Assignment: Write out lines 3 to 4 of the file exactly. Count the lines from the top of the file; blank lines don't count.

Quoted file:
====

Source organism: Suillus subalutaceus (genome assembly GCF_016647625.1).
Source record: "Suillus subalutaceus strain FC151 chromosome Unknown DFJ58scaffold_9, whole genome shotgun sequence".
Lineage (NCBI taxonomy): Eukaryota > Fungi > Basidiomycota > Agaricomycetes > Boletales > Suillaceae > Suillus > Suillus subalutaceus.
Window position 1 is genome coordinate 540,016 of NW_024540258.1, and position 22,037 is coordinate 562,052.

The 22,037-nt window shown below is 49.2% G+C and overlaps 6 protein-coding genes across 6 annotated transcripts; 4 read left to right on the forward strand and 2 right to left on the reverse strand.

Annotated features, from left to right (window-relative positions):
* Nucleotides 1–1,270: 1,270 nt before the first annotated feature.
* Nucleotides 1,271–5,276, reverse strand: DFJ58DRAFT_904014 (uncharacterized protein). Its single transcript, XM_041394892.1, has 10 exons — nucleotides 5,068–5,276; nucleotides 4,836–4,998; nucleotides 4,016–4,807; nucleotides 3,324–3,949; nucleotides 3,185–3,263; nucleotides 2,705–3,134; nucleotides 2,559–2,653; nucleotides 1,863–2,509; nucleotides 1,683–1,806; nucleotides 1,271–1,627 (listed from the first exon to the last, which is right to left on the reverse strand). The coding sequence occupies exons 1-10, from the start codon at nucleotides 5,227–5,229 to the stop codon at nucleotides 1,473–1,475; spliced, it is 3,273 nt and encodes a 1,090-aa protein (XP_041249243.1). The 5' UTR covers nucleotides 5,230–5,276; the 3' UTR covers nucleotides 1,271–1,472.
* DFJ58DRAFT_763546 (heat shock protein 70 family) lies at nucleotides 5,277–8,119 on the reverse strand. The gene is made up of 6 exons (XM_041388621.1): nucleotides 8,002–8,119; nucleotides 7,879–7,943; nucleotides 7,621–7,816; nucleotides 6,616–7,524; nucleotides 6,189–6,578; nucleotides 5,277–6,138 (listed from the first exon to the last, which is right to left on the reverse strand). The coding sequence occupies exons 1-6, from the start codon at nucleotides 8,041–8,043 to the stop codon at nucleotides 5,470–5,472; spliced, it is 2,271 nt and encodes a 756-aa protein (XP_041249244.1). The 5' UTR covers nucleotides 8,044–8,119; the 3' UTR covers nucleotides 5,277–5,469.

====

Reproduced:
Lineage (NCBI taxonomy): Eukaryota > Fungi > Basidiomycota > Agaricomycetes > Boletales > Suillaceae > Suillus > Suillus subalutaceus.
Window position 1 is genome coordinate 540,016 of NW_024540258.1, and position 22,037 is coordinate 562,052.